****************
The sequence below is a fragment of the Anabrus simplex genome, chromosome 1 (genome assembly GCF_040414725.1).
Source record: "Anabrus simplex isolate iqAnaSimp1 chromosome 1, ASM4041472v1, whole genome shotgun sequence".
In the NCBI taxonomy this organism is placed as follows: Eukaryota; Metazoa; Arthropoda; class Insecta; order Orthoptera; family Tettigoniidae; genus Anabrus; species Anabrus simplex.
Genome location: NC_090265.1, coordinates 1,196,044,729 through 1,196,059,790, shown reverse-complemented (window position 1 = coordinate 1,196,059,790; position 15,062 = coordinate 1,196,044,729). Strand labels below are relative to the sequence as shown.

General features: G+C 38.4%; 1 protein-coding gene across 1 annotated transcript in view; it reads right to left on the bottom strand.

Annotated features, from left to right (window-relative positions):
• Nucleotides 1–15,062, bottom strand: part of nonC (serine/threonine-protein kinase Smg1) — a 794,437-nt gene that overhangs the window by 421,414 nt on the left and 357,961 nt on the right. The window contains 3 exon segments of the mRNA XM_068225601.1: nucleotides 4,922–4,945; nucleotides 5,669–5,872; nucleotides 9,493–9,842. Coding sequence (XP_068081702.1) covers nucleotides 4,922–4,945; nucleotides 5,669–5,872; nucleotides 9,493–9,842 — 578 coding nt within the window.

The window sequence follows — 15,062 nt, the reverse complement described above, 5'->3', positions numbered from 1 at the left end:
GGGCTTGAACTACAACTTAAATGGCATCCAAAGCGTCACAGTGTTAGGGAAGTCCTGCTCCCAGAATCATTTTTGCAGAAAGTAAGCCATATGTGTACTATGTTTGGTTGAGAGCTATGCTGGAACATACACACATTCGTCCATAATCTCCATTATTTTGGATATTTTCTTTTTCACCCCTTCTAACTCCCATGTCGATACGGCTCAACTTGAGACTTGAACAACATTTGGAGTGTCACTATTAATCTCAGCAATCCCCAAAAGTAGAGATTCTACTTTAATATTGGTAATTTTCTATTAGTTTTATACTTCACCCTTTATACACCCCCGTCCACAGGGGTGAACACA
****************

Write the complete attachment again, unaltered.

The sequence below is a fragment of the Anabrus simplex genome, chromosome 1 (genome assembly GCF_040414725.1).
Source record: "Anabrus simplex isolate iqAnaSimp1 chromosome 1, ASM4041472v1, whole genome shotgun sequence".
In the NCBI taxonomy this organism is placed as follows: Eukaryota; Metazoa; Arthropoda; class Insecta; order Orthoptera; family Tettigoniidae; genus Anabrus; species Anabrus simplex.
Genome location: NC_090265.1, coordinates 1,196,044,729 through 1,196,059,790, shown reverse-complemented (window position 1 = coordinate 1,196,059,790; position 15,062 = coordinate 1,196,044,729). Strand labels below are relative to the sequence as shown.

General features: G+C 38.4%; 1 protein-coding gene across 1 annotated transcript in view; it reads right to left on the bottom strand.

Annotated features, from left to right (window-relative positions):
• Nucleotides 1–15,062, bottom strand: part of nonC (serine/threonine-protein kinase Smg1) — a 794,437-nt gene that overhangs the window by 421,414 nt on the left and 357,961 nt on the right. The window contains 3 exon segments of the mRNA XM_068225601.1: nucleotides 4,922–4,945; nucleotides 5,669–5,872; nucleotides 9,493–9,842. Coding sequence (XP_068081702.1) covers nucleotides 4,922–4,945; nucleotides 5,669–5,872; nucleotides 9,493–9,842 — 578 coding nt within the window.

The window sequence follows — 15,062 nt, the reverse complement described above, 5'->3', positions numbered from 1 at the left end:
GGGCTTGAACTACAACTTAAATGGCATCCAAAGCGTCACAGTGTTAGGGAAGTCCTGCTCCCAGAATCATTTTTGCAGAAAGTAAGCCATATGTGTACTATGTTTGGTTGAGAGCTATGCTGGAACATACACACATTCGTCCATAATCTCCATTATTTTGGATATTTTCTTTTTCACCCCTTCTAACTCCCATGTCGATACGGCTCAACTTGAGACTTGAACAACATTTGGAGTGTCACTATTAATCTCAGCAATCCCCAAAAGTAGAGATTCTACTTTAATATTGGTAATTTTCTATTAGTTTTATACTTCACCCTTTATACACCCCCGTCCACAGGGGTGAACACA